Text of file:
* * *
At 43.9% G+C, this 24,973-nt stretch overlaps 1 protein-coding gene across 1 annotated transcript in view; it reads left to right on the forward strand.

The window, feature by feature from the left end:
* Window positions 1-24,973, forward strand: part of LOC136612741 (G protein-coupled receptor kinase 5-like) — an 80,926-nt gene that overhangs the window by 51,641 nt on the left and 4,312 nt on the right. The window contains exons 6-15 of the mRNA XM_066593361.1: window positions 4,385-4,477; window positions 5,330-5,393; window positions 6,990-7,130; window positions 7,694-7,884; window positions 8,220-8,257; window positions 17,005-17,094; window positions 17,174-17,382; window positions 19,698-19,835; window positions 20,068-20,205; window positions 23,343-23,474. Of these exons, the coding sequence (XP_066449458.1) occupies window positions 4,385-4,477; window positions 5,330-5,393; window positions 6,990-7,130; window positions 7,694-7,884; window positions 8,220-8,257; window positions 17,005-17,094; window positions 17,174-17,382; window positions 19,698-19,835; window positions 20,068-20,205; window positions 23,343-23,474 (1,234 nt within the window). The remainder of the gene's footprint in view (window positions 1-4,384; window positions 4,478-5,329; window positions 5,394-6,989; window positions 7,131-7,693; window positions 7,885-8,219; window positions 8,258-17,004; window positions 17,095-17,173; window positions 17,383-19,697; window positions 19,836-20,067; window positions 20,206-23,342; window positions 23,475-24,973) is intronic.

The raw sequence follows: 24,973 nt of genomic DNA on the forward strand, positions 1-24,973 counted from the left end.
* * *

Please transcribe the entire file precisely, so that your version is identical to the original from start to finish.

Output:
At 43.9% G+C, this 24,973-nt stretch overlaps 1 protein-coding gene across 1 annotated transcript in view; it reads left to right on the forward strand.

The window, feature by feature from the left end:
* Window positions 1-24,973, forward strand: part of LOC136612741 (G protein-coupled receptor kinase 5-like) — an 80,926-nt gene that overhangs the window by 51,641 nt on the left and 4,312 nt on the right. The window contains exons 6-15 of the mRNA XM_066593361.1: window positions 4,385-4,477; window positions 5,330-5,393; window positions 6,990-7,130; window positions 7,694-7,884; window positions 8,220-8,257; window positions 17,005-17,094; window positions 17,174-17,382; window positions 19,698-19,835; window positions 20,068-20,205; window positions 23,343-23,474. Of these exons, the coding sequence (XP_066449458.1) occupies window positions 4,385-4,477; window positions 5,330-5,393; window positions 6,990-7,130; window positions 7,694-7,884; window positions 8,220-8,257; window positions 17,005-17,094; window positions 17,174-17,382; window positions 19,698-19,835; window positions 20,068-20,205; window positions 23,343-23,474 (1,234 nt within the window). The remainder of the gene's footprint in view (window positions 1-4,384; window positions 4,478-5,329; window positions 5,394-6,989; window positions 7,131-7,693; window positions 7,885-8,219; window positions 8,258-17,004; window positions 17,095-17,173; window positions 17,383-19,697; window positions 19,836-20,067; window positions 20,206-23,342; window positions 23,475-24,973) is intronic.

The raw sequence follows: 24,973 nt of genomic DNA on the forward strand, positions 1-24,973 counted from the left end.